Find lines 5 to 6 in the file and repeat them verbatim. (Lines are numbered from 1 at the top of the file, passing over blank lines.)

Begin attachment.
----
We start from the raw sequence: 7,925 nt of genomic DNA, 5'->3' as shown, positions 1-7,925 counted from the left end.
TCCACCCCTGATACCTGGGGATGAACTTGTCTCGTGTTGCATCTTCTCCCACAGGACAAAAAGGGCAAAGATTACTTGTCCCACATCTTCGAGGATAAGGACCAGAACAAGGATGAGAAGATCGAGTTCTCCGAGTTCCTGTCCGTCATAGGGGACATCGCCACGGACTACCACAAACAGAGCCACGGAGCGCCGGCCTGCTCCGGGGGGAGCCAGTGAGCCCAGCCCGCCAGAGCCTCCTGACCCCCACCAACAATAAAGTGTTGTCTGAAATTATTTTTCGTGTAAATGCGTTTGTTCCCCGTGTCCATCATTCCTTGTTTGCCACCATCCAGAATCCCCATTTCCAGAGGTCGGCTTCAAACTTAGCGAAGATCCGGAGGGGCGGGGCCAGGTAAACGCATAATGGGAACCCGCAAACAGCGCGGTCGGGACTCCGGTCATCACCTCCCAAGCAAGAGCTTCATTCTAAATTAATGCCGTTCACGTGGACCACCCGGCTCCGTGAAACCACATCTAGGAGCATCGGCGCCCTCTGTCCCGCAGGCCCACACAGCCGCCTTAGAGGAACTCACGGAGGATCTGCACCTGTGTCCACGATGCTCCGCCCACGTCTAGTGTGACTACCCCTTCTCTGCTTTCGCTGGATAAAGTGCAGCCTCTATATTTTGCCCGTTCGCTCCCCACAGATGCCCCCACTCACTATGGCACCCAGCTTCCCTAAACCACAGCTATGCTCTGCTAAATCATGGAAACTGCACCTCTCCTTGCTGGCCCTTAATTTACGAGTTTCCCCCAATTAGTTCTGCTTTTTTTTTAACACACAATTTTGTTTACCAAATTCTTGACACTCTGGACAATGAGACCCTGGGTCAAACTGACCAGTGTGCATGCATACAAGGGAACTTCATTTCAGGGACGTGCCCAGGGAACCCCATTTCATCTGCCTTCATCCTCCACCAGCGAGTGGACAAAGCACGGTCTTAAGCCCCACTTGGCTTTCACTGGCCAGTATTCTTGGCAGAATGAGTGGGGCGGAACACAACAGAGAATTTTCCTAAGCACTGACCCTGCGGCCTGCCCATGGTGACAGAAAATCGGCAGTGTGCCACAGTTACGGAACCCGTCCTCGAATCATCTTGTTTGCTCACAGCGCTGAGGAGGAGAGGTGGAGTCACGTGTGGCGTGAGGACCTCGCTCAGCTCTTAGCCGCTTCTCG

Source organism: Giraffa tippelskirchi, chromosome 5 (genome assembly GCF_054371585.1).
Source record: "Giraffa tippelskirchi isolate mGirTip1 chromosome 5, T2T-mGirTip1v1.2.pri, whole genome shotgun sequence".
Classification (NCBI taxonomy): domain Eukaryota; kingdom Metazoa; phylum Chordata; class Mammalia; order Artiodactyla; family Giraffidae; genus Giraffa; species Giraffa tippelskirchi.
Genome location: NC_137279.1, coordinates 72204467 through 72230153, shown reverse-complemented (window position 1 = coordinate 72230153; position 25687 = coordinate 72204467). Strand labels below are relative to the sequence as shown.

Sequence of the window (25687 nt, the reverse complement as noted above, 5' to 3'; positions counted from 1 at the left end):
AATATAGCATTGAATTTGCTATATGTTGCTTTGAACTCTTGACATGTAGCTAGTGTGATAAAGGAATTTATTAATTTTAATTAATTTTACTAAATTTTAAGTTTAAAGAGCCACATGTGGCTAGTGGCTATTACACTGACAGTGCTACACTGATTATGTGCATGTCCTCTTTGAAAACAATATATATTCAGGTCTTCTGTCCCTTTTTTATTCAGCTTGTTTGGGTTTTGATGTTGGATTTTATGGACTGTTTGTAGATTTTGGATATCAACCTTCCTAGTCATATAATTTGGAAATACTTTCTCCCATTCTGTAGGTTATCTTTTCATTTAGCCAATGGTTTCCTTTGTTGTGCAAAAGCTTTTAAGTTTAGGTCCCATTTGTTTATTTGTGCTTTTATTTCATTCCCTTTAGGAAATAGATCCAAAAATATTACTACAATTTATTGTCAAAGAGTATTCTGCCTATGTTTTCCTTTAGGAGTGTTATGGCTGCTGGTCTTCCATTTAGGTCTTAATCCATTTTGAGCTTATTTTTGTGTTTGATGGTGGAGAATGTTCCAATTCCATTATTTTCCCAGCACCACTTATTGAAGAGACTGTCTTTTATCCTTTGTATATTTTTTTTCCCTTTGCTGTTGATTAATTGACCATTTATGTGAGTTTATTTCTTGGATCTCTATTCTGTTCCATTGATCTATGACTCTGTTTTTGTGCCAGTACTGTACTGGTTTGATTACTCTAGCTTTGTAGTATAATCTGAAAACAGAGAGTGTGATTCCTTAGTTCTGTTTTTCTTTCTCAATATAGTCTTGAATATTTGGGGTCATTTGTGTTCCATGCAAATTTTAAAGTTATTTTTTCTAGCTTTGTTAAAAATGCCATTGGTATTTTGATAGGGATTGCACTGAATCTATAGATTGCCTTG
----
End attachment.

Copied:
Classification (NCBI taxonomy): domain Eukaryota; kingdom Metazoa; phylum Chordata; class Mammalia; order Artiodactyla; family Giraffidae; genus Giraffa; species Giraffa tippelskirchi.
Genome location: NC_137279.1, coordinates 72204467 through 72230153, shown reverse-complemented (window position 1 = coordinate 72230153; position 25687 = coordinate 72204467). Strand labels below are relative to the sequence as shown.